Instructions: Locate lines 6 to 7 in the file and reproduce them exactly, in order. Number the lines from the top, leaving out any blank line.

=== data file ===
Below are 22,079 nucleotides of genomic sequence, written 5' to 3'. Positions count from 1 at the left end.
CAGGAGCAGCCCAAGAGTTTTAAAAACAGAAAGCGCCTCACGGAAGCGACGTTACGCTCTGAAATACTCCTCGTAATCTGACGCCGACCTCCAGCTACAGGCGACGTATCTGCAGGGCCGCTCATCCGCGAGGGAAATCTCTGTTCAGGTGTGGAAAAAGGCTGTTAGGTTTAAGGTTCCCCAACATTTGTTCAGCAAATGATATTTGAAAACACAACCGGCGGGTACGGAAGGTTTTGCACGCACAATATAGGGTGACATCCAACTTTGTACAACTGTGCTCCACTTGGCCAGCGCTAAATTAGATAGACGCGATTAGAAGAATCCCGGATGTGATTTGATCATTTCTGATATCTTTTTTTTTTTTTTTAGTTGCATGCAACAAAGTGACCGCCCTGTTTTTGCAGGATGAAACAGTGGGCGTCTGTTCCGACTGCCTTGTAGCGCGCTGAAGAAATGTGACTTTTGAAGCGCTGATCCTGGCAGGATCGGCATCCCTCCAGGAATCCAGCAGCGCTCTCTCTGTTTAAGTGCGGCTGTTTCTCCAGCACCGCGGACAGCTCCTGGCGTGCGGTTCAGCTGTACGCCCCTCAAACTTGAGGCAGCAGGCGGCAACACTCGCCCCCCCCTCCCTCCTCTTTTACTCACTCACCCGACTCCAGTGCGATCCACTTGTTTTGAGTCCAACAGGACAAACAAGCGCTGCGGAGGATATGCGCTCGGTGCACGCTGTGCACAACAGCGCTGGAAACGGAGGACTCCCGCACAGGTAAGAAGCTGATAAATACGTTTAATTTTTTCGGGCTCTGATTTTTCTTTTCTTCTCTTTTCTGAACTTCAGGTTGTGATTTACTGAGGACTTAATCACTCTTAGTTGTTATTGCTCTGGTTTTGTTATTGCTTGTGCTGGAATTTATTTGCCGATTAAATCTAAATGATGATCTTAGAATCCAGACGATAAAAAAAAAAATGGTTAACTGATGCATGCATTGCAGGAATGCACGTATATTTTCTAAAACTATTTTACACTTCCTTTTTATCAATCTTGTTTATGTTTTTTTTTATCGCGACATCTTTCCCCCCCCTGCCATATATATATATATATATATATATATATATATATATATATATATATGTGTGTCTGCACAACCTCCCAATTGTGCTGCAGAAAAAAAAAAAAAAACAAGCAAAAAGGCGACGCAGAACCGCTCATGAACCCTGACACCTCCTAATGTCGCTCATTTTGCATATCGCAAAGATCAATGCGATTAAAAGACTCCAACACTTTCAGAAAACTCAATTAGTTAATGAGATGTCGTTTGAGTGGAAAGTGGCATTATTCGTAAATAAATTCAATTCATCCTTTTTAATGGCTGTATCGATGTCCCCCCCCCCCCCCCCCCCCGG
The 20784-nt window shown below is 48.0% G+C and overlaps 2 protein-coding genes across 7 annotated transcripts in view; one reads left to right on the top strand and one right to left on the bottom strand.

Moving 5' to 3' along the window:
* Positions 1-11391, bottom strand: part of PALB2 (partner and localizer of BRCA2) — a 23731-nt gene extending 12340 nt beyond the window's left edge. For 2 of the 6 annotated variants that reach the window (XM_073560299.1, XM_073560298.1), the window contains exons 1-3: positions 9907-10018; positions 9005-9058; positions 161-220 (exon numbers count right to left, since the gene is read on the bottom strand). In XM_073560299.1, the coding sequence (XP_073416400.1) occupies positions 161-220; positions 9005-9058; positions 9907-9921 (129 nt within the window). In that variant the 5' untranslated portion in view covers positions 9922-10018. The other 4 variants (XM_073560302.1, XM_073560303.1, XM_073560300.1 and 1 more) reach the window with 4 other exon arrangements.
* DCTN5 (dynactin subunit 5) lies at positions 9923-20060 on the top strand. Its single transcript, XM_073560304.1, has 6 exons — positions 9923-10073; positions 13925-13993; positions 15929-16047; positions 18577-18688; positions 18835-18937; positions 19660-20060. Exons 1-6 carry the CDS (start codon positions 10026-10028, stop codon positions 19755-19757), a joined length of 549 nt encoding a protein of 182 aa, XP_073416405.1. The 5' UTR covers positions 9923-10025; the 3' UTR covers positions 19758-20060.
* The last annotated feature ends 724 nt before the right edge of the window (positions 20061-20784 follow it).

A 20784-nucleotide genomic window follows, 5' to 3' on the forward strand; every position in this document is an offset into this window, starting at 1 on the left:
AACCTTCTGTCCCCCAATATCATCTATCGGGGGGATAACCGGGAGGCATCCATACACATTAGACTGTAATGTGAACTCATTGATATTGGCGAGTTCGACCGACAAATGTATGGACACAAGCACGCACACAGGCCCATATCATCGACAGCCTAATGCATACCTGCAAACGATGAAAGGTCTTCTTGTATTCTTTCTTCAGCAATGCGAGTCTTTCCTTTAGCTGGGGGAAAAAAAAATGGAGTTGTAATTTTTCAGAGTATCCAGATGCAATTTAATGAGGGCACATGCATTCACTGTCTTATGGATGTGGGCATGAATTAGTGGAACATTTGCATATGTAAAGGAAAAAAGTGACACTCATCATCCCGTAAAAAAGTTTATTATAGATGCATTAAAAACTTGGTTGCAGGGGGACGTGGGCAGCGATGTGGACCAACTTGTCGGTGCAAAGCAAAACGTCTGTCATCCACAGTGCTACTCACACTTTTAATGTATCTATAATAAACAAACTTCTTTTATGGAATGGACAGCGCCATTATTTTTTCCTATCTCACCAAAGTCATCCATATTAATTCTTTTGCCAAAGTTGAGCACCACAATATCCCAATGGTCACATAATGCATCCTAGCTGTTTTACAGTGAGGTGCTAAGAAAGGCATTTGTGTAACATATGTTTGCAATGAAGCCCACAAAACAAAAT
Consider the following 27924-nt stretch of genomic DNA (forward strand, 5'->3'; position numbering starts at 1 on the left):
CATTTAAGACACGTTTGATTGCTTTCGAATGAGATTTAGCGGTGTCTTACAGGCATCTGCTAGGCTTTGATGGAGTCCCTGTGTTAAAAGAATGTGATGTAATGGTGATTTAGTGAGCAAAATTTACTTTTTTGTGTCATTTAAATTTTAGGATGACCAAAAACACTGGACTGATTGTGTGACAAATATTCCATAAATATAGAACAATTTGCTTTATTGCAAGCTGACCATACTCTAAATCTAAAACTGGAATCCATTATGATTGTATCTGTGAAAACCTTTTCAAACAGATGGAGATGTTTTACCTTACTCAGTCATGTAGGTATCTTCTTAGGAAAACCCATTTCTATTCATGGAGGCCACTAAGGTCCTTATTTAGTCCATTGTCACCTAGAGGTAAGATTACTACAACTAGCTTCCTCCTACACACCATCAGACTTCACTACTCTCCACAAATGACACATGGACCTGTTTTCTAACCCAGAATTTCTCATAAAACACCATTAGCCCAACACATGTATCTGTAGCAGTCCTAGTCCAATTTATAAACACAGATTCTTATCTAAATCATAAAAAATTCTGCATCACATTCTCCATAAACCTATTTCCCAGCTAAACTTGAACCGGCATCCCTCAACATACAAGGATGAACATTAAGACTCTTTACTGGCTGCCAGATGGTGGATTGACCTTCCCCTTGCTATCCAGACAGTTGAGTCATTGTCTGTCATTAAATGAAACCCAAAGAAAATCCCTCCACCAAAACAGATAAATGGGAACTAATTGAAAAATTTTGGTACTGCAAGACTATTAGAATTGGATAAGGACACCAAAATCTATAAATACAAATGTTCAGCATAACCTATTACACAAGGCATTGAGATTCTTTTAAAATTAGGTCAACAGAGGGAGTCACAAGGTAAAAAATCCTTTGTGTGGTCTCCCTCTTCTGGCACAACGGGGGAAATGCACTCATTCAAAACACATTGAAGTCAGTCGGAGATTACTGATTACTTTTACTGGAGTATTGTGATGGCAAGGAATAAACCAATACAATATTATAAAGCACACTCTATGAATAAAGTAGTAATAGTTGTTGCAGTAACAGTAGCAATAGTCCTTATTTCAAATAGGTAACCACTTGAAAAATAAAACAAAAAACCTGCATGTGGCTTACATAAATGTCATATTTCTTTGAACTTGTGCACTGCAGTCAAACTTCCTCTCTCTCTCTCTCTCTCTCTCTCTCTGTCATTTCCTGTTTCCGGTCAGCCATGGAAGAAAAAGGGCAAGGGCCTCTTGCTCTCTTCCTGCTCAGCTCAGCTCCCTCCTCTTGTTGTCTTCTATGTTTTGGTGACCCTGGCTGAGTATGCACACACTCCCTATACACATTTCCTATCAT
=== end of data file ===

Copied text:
* DCTN5 (dynactin subunit 5) lies at positions 9923-20060 on the top strand. Its single transcript, XM_073560304.1, has 6 exons — positions 9923-10073; positions 13925-13993; positions 15929-16047; positions 18577-18688; positions 18835-18937; positions 19660-20060. Exons 1-6 carry the CDS (start codon positions 10026-10028, stop codon positions 19755-19757), a joined length of 549 nt encoding a protein of 182 aa, XP_073416405.1. The 5' UTR covers positions 9923-10025; the 3' UTR covers positions 19758-20060.
* The last annotated feature ends 724 nt before the right edge of the window (positions 20061-20784 follow it).